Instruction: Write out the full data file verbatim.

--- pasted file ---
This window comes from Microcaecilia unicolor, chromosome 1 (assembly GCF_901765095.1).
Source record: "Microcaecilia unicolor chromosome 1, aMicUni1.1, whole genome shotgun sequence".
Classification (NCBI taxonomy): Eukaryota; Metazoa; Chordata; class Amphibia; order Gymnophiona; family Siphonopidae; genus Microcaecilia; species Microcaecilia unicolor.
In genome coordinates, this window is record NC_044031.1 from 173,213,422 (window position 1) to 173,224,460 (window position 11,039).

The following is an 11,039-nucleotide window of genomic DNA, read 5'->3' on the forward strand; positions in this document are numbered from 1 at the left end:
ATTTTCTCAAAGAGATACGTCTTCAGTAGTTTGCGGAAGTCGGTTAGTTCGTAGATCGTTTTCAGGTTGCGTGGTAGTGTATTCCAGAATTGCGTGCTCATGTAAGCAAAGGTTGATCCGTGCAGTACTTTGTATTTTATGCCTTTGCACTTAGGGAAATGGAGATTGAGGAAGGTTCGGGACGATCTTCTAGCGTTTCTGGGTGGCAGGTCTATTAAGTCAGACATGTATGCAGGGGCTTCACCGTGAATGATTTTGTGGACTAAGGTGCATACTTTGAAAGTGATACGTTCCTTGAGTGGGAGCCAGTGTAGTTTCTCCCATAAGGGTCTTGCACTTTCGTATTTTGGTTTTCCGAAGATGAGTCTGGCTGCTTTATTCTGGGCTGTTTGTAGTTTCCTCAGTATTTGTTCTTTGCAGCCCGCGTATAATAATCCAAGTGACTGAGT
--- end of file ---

This window comes from Microcaecilia unicolor, chromosome 1 (assembly GCF_901765095.1).
Source record: "Microcaecilia unicolor chromosome 1, aMicUni1.1, whole genome shotgun sequence".
Classification (NCBI taxonomy): Eukaryota; Metazoa; Chordata; class Amphibia; order Gymnophiona; family Siphonopidae; genus Microcaecilia; species Microcaecilia unicolor.
In genome coordinates, this window is record NC_044031.1 from 173,213,422 (window position 1) to 173,224,460 (window position 11,039).

The following is an 11,039-nucleotide window of genomic DNA, read 5'->3' on the forward strand; positions in this document are numbered from 1 at the left end:
ATTTTCTCAAAGAGATACGTCTTCAGTAGTTTGCGGAAGTCGGTTAGTTCGTAGATCGTTTTCAGGTTGCGTGGTAGTGTATTCCAGAATTGCGTGCTCATGTAAGCAAAGGTTGATCCGTGCAGTACTTTGTATTTTATGCCTTTGCACTTAGGGAAATGGAGATTGAGGAAGGTTCGGGACGATCTTCTAGCGTTTCTGGGTGGCAGGTCTATTAAGTCAGACATGTATGCAGGGGCTTCACCGTGAATGATTTTGTGGACTAAGGTGCATACTTTGAAAGTGATACGTTCCTTGAGTGGGAGCCAGTGTAGTTTCTCCCATAAGGGTCTTGCACTTTCGTATTTTGGTTTTCCGAAGATGAGTCTGGCTGCTTTATTCTGGGCTGTTTGTAGTTTCCTCAGTATTTGTTCTTTGCAGCCCGCGTATAATAATCCAAGTGACTGAGT